Successfully reported this slideshow.
We use your LinkedIn profile and activity data to personalize ads and to show you more relevant ads. You can change your ad preferences anytime.

Delayed acceptance for Metropolis-Hastings algorithms

5,622 views

Published on

Preliminary version of the slides of my talk at JSM 2015, Seattle, on Sunday 9, 2pm

Published in: Science
  • Be the first to comment

Delayed acceptance for Metropolis-Hastings algorithms

  1. 1. Delayed acceptance for accelerating Metropolis-Hastings Christian P. Robert Universit´e Paris-Dauphine, Paris & University of Warwick, Coventry Joint with M. Banterle, C. Grazian, & A. Lee
  2. 2. The next MCMSkv meeting: • Computational Bayes section of ISBA major meeting: • MCMSki V in Lenzerheide, Switzerland, Jan. 5-7, 2016 • MCMC, pMCMC, SMC2 , HMC, ABC, (ultra-) high-dimensional computation, BNP, QMC, deep learning, &tc • Plenary speakers: S. Scott, S. Fienberg, D. Dunson, M. Jordan, K. Latuszynski, T. Leli`evre • Call for contributed posters and “breaking news” session opened • “Switzerland in January, where else...?!”
  3. 3. Outline 1 Motivating example 2 Proposed solution 3 Validation of the method 4 Optimizing DA
  4. 4. Delayed Acceptance 1 Motivating example 2 Proposed solution 3 Validation of the method 4 Optimizing DA
  5. 5. Non-informative inference for mixture models Standard mixture of distributions model k i=1 wi f (x|θi ) , with k i=1 wi = 1 . (1) [Titterington et al., 1985; Fr¨uhwirth-Schnatter (2006)] Jeffreys’ prior for mixture not available due to computational reasons : it has not been tested so far [Jeffreys, 1939] Warning: Jeffreys’ prior improper in some settings [Grazian & Robert, 2015]
  6. 6. Non-informative inference for mixture models Grazian & Robert (2015) consider genuine Jeffreys’ prior for complete set of parameters in (1), deduced from Fisher’s information matrix Computation of prior density costly, relying on many integrals like ˆ X ∂2 log k i=1 wi f (x|θi ) ∂θh∂θj k i=1 wi f (x|θi ) dx Integrals with no analytical expression, hence involving numerical or Monte Carlo (costly) integration
  7. 7. Non-informative inference for mixture models When building Metropolis-Hastings proposal over (wi , θi )’s, prior ratio more expensive than likelihood and proposal ratios Suggestion: split the acceptance rule α(x, y) := 1 ∧ r(x, y), r(x, y) := π(y|D)q(y, x) π(x|D)q(x, y) into ˜α(x, y) := 1 ∧ f (D|y)q(y, x) f (D|x)q(x, y) × 1 ∧ π(y) π(x)
  8. 8. The “Big Data” plague Simulation from posterior distribution with large sample size n • Computing time at least of order O(n) • solutions using likelihood decomposition n i=1 (θ|xi ) and handling subsets on different processors (CPU), graphical units (GPU), or computers [Korattikara et al. (2013), Scott et al. (2013)] • no consensus on method of choice, with instabilities from removing most prior input and uncalibrated approximations [Neiswanger et al. (2013), Wang and Dunson (2013)]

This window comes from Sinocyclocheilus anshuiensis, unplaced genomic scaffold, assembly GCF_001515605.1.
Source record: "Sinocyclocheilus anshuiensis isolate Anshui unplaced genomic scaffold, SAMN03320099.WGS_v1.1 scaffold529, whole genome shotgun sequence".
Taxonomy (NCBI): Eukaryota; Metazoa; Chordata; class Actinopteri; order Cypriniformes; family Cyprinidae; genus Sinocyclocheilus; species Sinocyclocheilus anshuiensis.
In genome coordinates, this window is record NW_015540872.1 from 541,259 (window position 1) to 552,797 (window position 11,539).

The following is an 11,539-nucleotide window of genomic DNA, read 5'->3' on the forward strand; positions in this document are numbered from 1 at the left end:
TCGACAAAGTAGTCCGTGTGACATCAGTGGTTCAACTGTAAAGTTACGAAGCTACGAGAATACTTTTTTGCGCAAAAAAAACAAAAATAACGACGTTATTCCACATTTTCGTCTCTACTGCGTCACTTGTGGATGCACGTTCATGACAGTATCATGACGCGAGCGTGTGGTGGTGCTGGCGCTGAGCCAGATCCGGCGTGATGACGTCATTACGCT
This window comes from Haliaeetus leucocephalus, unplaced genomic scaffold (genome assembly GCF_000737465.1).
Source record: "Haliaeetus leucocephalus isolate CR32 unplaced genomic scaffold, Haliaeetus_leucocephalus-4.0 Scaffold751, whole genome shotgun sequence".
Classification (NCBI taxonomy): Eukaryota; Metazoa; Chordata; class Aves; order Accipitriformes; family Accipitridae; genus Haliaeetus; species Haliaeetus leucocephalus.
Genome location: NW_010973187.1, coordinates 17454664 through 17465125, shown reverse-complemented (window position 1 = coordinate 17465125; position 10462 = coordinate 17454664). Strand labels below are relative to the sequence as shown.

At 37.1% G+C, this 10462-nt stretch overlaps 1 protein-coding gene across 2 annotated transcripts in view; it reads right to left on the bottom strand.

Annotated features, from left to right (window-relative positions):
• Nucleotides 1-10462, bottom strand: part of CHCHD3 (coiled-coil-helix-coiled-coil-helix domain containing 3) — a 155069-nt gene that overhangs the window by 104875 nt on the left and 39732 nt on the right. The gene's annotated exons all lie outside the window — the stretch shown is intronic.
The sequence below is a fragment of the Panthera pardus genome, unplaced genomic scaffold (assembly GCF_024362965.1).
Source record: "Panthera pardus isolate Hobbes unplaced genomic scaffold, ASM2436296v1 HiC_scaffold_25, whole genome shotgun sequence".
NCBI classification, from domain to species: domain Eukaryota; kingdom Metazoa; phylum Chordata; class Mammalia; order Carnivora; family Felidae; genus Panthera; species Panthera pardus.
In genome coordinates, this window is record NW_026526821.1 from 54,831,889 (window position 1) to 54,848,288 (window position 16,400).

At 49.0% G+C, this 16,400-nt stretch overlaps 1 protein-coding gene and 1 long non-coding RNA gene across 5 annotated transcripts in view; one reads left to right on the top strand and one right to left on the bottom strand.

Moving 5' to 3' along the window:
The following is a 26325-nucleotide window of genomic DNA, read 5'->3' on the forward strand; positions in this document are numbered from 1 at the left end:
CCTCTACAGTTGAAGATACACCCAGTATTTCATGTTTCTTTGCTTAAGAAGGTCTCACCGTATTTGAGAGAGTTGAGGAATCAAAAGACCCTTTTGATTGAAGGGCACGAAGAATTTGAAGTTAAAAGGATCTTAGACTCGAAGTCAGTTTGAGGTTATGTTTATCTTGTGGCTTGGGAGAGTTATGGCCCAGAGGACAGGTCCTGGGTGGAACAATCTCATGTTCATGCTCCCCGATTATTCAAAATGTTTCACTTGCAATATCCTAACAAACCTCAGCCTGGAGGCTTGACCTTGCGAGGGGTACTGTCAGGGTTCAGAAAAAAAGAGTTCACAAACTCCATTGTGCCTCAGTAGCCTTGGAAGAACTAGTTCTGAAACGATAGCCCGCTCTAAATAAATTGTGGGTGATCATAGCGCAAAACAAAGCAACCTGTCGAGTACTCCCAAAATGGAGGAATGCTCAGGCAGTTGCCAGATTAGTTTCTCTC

9. 9. Proposed solution “There is no problem an absence of decision cannot solve.” Anonymous 1 Motivating example 2 Proposed solution 3 Validation of the method 4 Optimizing DA
  10. 10. Delayed acceptance Given α(x, y) := 1 ∧ r(x, y), factorise r(x, y) = d k=1 ρk(x, y) under constraint ρk(x, y) = ρk(y, x)−1 Delayed Acceptance Markov kernel given by ˜P(x, A) := ˆ A q(x, y)˜α(x, y)dy + 1 − ˆ X q(x, y)˜α(x, y)dy 1A(x) where ˜α(x, y) := d k=1 {1 ∧ ρk(x, y)}.
  11. 11. Delayed acceptance Algorithm 1 Delayed Acceptance To sample from ˜P(x, ·): 1 Sample y ∼ Q(x, ·). 2 For k = 1, . . . , d: • with probability 1 ∧ ρk (x, y) continue • otherwise stop and output x 3 Output y Arrange terms in product so that most computationally intensive ones calculated ‘at the end’ hence least often
  12. 12. Delayed acceptance Algorithm 1 Delayed Acceptance To sample from ˜P(x, ·): 1 Sample y ∼ Q(x, ·). 2 For k = 1, . . . , d: • with probability 1 ∧ ρk (x, y) continue • otherwise stop and output x 3 Output y Generalization of Fox and Nicholls (1997) and Christen and Fox (2005), where testing for acceptance with approximation before computing exact likelihood first suggested More recent occurences in literature [Golightly et al. (2014), Shestopaloff and Neal (2013)]
  13. 13. Potential drawbacks • Delayed Acceptance efficiently reduces computing cost only when approximation ˜π is “good enough” or “flat enough” • Probability of acceptance always smaller than in the original Metropolis–Hastings scheme • Decomposition of original data in likelihood bits may however lead to deterioration of algorithmic properties without impacting computational efficiency... • ...e.g., case of a term explosive in x = 0 and computed by itself: leaving x = 0 near impossible